1 archaic (a): build; (b) establish
2: to instruct and improve especially in moral and religious knowledge: uplift; also: enlighten, inform
Edify (v.): mid-14th century, “to build, construct,” also, in figurative use, “to build up morally or in faith,” from Old French edefier (12th century Modern French édifier) “build; install; teach, instruct (morally),” from Latin aedificare “to build, construct,” in Late Latin “improve spiritually, instruct” (edifice).
"You cannot live to please everyone else. You have to edify, educate and fulfill your own dreams and destiny, and hope that whatever your art is that you're putting out there, if it's received, great, I respect you for receiving it. If it's not received, great, I respect you for not."
Octavia Spencer (b. 1970, actress, author, and director)
“The most significant way you can edify another person is to see them accurately as the same as you, listen to them, and honor their right to their own thoughts and feelings.”
Kimberly Giles (author, executive coach, motivational speaker, president and founder of Claritypoint Coaching Academy, best known for writing, "Choosing Clarity: The Path to Fearlessness")
"What spectacle can be more edifying or more seasonable, than that of Liberty and Learning, each leaning on the other for their mutual and surest support?"
James Madison (1751-1836, America's fourth President, 1809-1817, made a contribution to the ratification of the Constitution by writing "The Federalist Papers" with Alexander Hamilton and John Jay; referred to the father of the Constitution)
"Let us therefore follow after the things which make for peace, and wherewith one may edify one another."
Bible, Romans 14:19
“You cannot live to please everyone else. You have to edify, educate and fulfill your own dreams and destiny, and hope that whatever your art is that you’re putting out there, if it’s received, great, I respect you for receiving it. If it’s not received, great, I respect you for not.”
In addition to edifying others we must learn to enlighten and build an inner life for ourselves.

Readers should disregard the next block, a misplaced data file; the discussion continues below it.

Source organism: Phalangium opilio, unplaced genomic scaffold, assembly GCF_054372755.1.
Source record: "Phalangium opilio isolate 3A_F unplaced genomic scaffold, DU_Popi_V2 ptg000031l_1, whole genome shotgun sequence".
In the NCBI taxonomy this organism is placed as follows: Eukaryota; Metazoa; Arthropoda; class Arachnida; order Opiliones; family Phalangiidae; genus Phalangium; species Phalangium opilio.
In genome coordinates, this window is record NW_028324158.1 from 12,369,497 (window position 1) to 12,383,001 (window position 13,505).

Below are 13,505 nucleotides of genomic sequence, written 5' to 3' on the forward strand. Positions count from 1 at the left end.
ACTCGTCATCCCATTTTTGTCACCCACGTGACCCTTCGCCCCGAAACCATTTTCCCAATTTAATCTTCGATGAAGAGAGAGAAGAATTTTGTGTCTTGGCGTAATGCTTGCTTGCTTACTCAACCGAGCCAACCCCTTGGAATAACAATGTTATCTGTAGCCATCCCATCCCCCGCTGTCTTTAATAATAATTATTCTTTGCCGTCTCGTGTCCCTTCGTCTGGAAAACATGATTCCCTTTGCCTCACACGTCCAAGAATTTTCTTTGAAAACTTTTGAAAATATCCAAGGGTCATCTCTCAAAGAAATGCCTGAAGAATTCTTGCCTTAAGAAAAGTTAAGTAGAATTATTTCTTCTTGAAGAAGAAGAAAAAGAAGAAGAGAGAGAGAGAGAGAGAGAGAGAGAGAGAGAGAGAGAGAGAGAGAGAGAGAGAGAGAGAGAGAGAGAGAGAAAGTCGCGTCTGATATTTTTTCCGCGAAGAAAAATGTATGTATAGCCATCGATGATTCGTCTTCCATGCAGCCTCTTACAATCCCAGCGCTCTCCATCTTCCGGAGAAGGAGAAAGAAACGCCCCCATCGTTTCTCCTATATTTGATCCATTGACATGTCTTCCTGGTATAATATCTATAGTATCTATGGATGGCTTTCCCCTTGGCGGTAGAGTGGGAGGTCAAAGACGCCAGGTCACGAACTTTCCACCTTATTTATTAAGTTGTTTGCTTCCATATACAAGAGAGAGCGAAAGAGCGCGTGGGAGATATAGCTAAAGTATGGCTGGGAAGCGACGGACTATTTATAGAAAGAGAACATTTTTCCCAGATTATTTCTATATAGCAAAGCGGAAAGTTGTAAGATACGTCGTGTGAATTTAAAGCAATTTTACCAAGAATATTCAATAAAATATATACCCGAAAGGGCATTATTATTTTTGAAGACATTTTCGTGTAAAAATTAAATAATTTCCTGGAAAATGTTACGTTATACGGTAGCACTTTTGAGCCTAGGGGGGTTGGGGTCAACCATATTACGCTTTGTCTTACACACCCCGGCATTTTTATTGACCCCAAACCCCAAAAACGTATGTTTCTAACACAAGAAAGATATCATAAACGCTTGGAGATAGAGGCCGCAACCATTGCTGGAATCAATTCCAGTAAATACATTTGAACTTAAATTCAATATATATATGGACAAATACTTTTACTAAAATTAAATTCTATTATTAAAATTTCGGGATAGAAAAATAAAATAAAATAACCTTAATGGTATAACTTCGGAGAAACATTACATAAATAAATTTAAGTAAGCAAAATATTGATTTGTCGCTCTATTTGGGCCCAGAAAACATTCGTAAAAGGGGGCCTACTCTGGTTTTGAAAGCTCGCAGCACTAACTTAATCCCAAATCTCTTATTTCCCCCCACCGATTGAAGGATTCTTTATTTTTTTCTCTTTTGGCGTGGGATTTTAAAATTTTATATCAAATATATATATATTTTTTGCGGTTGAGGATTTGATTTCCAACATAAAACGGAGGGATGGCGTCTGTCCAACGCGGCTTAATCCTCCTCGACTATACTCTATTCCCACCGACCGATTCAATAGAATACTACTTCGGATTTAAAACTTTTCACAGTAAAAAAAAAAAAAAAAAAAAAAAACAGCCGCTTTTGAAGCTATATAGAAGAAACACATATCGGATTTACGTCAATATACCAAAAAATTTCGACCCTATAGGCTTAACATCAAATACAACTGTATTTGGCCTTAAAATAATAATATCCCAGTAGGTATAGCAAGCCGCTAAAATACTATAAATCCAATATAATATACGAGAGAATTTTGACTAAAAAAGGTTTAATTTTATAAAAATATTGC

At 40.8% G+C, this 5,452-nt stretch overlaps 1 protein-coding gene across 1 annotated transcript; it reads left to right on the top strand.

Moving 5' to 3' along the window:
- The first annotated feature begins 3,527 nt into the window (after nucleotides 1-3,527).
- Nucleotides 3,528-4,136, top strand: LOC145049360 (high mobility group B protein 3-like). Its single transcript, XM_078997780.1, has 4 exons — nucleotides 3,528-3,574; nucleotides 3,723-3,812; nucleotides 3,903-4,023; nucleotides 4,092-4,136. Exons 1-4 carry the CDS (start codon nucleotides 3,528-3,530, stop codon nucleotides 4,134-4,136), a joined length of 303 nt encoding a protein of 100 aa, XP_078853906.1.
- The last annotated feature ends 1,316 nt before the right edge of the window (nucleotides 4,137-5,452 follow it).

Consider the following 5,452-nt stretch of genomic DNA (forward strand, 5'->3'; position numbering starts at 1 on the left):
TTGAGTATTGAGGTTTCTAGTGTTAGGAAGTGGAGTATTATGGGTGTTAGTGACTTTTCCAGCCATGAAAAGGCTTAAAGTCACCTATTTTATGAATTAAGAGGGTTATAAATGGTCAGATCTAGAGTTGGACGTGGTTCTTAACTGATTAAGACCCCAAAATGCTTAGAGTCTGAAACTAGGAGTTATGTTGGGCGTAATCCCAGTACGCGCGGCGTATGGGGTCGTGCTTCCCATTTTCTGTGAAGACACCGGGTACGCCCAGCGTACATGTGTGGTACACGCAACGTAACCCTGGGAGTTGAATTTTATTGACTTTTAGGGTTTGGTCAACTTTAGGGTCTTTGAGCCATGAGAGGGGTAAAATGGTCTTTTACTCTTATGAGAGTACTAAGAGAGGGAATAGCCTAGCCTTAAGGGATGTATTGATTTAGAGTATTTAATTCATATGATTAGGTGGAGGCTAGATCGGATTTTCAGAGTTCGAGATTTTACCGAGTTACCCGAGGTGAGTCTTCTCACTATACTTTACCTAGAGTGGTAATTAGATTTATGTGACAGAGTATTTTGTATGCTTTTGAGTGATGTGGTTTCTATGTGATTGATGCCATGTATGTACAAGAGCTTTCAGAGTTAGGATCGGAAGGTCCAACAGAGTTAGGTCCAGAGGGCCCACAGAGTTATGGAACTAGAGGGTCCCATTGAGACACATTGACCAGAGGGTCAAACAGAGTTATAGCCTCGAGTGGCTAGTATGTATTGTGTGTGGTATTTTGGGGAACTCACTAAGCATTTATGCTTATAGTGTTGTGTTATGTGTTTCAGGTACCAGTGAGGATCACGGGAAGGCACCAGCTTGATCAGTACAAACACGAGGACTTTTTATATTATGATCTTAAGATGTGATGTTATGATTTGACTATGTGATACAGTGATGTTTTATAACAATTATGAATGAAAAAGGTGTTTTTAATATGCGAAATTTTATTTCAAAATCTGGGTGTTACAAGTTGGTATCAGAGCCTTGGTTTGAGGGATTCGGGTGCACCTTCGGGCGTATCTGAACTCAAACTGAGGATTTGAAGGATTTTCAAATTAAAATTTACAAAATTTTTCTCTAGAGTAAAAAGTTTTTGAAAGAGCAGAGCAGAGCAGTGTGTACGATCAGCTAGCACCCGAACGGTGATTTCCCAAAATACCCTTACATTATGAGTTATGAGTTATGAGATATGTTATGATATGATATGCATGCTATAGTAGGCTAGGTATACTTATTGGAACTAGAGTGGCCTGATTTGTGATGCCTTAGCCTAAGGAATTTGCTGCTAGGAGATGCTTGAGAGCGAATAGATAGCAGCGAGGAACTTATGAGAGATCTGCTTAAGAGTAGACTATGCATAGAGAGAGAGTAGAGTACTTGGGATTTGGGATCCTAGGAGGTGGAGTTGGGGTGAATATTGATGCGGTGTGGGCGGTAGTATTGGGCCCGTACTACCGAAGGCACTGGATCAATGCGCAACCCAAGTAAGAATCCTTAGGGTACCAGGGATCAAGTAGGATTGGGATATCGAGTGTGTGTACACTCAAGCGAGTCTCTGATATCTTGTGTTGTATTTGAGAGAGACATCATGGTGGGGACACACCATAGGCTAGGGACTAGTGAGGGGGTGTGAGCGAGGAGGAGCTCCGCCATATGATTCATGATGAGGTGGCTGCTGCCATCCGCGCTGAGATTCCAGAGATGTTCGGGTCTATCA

I absolutely love this quote by futurist and philosopher Alvin Toffler, author of the book, “Future Shock”:
“The illiterate of the 21st century will not be those who cannot read and write, but those who cannot learn, unlearn, and relearn.”
As children, a many of us (as it was our nature) erroneously absorbed our share of false information, sometimes without without the ability to question. To our credit, somehow we had access to our internal “Truth Chord” that allowed us to question the opinions or beliefs of others, even silently. For the sake of survival, however, we had to cooperate and adapt to environments that pressured us to conform and to agree, uniformly. Some of us learned these behaviors through familial settings, schools, workplaces and our cultural societies.
Eventually, most of us will come to these crossroads (usually between the ages of 35 and 50) where we have to stop the train and get off. We have come to those crucial lifepoints where nothing in our lives works. The false scaffolding that held up our facades will eventually collapse and crumble to the ground, forcing us to face the naked truths of who we are and what we are here to do.
It’s a challenging transition to go through, no actually it’s harrowing one; and chances are if one is lucky, there will be many transformations to refine our life’s experiences. But, once we make our commitments to surrender and thus work to be a master of our lives, eventually with discipline, our navigational and operational systems will be replaced and upgraded.
It will be scary at times into the cold waters of life’s transitions. Only the bravest of souls are willing to take such leaps of faith. But, I can tell you from experience, there’s true greener pastures on the other side of the “Hero’s Journey.” Once we move forward in great enthusiasm and never look back, we will glimpse signs of our bright futures.
Sojourners, let us continent to build a life of light, love, hope, and peace, edifying a new world!
Much Love, Tonya